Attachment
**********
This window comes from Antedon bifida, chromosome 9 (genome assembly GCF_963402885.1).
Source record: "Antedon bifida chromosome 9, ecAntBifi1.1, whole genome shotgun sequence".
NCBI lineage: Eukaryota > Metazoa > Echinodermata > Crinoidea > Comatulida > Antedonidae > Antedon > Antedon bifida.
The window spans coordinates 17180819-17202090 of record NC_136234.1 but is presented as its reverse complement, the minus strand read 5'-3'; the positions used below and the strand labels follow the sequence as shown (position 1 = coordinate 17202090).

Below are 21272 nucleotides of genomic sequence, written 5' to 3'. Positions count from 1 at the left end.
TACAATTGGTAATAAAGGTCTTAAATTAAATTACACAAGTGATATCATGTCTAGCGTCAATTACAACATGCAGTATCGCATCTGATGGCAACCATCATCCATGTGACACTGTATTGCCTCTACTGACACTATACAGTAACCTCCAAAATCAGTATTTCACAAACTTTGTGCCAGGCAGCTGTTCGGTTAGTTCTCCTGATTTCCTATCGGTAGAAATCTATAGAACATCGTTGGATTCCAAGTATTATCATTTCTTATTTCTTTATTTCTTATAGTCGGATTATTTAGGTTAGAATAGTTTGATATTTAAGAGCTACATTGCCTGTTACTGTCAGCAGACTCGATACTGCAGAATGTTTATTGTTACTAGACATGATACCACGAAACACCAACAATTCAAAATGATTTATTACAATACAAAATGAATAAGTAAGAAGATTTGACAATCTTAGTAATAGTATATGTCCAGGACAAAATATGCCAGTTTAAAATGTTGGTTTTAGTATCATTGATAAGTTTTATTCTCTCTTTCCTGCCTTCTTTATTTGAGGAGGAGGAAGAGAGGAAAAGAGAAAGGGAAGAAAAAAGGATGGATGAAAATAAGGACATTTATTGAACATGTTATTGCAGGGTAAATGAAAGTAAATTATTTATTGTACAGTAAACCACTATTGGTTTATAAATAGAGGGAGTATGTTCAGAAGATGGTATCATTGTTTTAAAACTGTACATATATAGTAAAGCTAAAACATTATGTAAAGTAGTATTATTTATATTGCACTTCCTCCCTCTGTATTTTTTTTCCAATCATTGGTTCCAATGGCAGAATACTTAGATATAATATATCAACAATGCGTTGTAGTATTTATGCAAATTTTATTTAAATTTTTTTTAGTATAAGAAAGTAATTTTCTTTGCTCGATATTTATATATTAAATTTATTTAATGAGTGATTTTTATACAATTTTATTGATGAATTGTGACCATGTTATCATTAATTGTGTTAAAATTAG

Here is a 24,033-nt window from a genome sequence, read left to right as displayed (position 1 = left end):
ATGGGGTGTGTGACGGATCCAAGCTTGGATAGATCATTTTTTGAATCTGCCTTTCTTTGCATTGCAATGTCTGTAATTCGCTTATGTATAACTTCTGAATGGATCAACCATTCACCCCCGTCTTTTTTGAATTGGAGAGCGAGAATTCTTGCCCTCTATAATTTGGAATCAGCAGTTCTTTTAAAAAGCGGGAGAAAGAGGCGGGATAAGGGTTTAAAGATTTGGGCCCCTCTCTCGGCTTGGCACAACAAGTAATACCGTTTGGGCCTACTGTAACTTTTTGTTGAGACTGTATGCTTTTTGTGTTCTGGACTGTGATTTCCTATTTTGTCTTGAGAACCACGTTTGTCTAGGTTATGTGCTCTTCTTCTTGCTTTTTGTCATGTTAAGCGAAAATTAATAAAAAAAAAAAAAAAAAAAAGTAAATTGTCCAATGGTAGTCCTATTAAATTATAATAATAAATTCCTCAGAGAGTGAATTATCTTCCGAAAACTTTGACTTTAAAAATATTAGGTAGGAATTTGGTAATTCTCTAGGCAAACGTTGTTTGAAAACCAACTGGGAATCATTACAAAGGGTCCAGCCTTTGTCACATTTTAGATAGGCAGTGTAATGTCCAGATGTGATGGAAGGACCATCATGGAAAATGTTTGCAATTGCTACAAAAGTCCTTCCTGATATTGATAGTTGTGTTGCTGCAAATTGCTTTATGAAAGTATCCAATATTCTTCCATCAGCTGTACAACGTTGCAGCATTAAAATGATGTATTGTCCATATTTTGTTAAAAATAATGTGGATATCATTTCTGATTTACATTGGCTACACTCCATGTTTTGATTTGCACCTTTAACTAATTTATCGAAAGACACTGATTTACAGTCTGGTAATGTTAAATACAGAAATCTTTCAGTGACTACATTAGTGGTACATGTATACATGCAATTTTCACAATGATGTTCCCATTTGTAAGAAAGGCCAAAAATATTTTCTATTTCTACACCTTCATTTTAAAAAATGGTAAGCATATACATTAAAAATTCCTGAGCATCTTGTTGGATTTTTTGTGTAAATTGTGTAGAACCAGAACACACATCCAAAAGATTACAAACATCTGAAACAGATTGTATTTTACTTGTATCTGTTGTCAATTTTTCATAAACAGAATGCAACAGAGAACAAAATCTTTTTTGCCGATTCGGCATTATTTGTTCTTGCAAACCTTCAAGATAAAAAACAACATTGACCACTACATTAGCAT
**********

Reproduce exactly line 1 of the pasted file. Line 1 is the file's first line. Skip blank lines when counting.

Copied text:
This window comes from Antedon bifida, chromosome 9 (genome assembly GCF_963402885.1).